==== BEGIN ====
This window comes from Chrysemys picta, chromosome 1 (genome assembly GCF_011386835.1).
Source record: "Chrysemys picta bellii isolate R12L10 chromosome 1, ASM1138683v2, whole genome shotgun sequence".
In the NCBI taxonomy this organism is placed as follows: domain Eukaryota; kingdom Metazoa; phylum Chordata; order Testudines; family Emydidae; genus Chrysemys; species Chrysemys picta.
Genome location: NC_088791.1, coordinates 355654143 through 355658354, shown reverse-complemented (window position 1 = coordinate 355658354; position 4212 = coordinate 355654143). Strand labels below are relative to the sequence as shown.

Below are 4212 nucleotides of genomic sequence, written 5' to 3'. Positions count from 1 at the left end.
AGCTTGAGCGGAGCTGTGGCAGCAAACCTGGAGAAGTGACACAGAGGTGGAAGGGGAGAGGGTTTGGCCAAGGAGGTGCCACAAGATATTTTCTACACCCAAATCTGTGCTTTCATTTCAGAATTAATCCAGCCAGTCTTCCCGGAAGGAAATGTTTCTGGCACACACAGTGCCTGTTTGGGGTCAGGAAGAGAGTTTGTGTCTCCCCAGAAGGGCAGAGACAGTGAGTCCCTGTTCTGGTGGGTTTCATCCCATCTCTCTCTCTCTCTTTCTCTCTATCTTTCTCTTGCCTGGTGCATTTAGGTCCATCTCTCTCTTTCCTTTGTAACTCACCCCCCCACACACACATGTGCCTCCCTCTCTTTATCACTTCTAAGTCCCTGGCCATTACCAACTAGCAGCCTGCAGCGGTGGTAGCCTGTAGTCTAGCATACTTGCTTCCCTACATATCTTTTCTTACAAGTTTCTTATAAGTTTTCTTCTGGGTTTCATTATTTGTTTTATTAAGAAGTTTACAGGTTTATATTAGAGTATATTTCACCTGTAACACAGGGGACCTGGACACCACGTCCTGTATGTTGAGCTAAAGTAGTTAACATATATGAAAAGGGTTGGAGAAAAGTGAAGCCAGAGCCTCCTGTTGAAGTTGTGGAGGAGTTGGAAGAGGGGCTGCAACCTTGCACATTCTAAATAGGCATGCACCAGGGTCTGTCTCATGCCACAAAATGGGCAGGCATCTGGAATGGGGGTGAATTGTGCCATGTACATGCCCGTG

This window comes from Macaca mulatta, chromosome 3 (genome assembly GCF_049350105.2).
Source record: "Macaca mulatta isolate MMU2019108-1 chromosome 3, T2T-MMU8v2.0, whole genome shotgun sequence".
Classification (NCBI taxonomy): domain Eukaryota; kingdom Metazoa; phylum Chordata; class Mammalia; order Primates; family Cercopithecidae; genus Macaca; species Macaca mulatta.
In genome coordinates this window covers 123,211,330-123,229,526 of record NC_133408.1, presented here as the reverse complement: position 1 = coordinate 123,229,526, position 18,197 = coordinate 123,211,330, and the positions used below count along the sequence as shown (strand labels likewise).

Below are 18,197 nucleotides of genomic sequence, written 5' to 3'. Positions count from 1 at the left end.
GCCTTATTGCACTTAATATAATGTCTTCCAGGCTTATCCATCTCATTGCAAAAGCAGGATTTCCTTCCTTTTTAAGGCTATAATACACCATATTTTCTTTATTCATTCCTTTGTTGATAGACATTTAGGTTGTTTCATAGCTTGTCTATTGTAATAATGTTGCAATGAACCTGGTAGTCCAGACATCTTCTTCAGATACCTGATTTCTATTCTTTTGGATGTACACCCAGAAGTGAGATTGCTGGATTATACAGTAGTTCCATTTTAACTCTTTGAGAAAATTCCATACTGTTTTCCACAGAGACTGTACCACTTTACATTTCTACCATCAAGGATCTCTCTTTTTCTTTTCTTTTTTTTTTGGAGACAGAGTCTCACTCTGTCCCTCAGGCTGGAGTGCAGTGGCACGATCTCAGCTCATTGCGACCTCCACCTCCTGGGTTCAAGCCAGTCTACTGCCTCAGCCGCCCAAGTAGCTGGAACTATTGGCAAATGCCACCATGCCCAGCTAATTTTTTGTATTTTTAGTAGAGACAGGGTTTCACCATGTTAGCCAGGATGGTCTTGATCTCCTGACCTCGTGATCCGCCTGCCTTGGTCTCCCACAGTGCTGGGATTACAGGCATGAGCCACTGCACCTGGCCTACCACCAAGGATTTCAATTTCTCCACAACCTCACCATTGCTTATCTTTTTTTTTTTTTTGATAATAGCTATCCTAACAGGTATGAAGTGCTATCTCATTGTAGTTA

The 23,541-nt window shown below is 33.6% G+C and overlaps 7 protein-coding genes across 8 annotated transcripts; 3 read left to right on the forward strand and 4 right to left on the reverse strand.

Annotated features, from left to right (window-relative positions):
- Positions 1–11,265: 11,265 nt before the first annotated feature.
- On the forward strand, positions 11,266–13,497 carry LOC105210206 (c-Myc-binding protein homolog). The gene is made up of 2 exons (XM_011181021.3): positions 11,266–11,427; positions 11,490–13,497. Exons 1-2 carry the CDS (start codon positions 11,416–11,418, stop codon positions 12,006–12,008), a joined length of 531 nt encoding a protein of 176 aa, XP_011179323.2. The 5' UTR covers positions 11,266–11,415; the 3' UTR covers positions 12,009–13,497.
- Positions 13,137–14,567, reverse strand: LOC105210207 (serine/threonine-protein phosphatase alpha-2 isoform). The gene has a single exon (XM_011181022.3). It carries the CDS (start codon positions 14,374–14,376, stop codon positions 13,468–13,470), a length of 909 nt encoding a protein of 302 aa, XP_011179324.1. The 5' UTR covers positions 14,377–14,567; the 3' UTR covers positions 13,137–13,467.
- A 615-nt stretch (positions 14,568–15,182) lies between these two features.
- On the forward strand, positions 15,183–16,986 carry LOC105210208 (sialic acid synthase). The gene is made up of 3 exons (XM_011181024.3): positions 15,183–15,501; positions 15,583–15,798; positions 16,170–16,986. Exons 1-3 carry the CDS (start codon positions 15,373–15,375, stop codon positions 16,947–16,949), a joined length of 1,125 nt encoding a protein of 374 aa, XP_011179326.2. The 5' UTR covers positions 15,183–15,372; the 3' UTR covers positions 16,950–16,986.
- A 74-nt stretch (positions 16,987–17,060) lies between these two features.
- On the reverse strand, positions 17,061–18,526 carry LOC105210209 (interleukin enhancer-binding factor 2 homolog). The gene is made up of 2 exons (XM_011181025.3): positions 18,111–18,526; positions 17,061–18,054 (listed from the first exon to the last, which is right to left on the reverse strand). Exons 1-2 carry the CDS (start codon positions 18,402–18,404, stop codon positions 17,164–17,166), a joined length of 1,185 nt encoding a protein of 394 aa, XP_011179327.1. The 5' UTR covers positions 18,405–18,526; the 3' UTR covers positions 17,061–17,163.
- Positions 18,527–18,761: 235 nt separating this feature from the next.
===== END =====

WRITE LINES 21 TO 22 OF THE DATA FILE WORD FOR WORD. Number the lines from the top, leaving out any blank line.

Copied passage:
- On the reverse strand, positions 17,061–18,526 carry LOC105210209 (interleukin enhancer-binding factor 2 homolog). The gene is made up of 2 exons (XM_011181025.3): positions 18,111–18,526; positions 17,061–18,054 (listed from the first exon to the last, which is right to left on the reverse strand). Exons 1-2 carry the CDS (start codon positions 18,402–18,404, stop codon positions 17,164–17,166), a joined length of 1,185 nt encoding a protein of 394 aa, XP_011179327.1. The 5' UTR covers positions 18,405–18,526; the 3' UTR covers positions 17,061–17,163.
- Positions 18,527–18,761: 235 nt separating this feature from the next.